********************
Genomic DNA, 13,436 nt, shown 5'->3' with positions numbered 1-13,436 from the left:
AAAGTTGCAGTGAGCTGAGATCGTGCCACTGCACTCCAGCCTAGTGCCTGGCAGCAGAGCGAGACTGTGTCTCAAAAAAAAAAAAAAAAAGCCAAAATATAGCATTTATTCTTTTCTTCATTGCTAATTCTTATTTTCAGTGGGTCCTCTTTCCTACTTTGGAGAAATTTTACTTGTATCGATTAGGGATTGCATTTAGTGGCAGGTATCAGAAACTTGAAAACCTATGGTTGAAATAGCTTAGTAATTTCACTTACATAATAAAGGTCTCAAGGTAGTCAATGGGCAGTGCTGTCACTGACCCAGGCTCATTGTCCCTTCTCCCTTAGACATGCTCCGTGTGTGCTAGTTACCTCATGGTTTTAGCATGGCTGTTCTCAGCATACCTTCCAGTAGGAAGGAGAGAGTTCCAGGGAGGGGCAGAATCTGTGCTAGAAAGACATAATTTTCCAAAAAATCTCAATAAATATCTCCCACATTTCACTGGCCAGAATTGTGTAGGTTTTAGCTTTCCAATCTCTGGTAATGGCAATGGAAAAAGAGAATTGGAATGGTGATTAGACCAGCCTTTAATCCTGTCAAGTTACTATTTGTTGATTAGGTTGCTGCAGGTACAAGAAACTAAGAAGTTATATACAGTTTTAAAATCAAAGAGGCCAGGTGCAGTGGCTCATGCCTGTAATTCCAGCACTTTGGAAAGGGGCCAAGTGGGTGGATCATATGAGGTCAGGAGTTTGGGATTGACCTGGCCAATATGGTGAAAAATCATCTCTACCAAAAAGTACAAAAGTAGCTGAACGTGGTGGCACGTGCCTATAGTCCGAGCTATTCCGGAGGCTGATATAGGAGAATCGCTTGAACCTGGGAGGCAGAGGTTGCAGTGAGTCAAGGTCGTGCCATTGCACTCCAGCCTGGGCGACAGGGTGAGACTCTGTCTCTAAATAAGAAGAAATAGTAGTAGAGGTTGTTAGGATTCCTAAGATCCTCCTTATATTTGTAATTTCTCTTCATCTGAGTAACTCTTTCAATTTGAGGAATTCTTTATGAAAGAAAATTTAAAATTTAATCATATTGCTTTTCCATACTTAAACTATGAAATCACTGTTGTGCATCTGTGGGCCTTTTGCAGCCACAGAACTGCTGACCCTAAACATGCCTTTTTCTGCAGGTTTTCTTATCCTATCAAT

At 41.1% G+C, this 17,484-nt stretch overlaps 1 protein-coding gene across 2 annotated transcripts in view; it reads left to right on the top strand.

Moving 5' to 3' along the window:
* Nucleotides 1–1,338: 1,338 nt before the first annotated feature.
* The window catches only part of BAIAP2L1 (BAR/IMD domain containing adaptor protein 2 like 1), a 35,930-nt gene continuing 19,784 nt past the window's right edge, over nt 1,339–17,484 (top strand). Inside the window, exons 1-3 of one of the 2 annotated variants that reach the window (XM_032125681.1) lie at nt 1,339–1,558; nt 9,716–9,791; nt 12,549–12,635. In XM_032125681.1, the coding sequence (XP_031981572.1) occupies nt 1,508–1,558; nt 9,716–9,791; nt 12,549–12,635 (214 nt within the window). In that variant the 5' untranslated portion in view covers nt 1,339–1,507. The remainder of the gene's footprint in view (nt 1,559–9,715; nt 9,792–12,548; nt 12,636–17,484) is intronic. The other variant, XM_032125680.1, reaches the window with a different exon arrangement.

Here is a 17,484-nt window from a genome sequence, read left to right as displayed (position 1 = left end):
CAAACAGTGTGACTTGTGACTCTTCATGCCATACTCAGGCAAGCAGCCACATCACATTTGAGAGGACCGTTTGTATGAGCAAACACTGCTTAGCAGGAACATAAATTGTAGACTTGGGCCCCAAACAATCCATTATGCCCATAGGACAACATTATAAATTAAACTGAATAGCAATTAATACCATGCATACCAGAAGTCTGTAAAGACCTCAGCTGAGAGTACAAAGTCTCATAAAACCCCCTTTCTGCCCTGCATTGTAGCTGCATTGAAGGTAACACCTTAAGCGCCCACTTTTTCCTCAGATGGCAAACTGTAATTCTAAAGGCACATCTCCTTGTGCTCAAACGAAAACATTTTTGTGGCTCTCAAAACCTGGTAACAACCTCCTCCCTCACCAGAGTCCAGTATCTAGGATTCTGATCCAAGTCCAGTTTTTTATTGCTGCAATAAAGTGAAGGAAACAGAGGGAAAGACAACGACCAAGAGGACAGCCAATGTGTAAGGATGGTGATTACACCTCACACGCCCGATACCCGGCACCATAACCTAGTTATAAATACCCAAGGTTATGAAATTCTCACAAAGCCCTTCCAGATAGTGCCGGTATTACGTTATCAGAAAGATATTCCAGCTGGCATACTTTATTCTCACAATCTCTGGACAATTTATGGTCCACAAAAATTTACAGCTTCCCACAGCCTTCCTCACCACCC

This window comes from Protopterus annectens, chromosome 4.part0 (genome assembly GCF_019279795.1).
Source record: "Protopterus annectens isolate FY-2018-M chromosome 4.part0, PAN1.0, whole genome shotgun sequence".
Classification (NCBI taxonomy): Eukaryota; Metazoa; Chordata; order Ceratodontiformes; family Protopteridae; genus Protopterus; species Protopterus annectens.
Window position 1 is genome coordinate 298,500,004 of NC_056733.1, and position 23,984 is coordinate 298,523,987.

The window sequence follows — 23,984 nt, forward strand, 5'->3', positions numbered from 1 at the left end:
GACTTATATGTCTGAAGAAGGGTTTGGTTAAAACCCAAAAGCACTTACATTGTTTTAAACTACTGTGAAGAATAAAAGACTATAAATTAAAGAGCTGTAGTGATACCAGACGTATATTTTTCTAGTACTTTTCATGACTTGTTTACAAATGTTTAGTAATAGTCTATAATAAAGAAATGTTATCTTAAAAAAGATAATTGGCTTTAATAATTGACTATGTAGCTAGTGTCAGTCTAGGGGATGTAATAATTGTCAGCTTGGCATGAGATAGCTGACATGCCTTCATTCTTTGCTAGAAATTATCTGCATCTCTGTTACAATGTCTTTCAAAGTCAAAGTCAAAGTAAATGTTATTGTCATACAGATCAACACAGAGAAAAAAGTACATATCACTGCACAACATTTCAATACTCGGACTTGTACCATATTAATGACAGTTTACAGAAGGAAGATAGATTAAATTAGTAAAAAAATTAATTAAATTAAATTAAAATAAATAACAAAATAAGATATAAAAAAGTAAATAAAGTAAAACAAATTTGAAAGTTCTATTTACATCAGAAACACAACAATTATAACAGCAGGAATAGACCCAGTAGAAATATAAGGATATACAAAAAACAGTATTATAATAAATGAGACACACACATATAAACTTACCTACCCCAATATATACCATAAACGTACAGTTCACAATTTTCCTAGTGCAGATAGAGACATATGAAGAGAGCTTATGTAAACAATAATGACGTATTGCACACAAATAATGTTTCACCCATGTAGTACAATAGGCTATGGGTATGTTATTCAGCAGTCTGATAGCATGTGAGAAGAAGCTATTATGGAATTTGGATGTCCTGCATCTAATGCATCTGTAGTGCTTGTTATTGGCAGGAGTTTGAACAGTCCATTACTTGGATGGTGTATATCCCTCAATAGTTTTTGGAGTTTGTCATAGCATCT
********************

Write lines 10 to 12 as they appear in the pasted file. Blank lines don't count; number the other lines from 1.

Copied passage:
Source record: "Protopterus annectens isolate FY-2018-M chromosome 4.part0, PAN1.0, whole genome shotgun sequence".
Classification (NCBI taxonomy): Eukaryota; Metazoa; Chordata; order Ceratodontiformes; family Protopteridae; genus Protopterus; species Protopterus annectens.
Window position 1 is genome coordinate 298,500,004 of NC_056733.1, and position 23,984 is coordinate 298,523,987.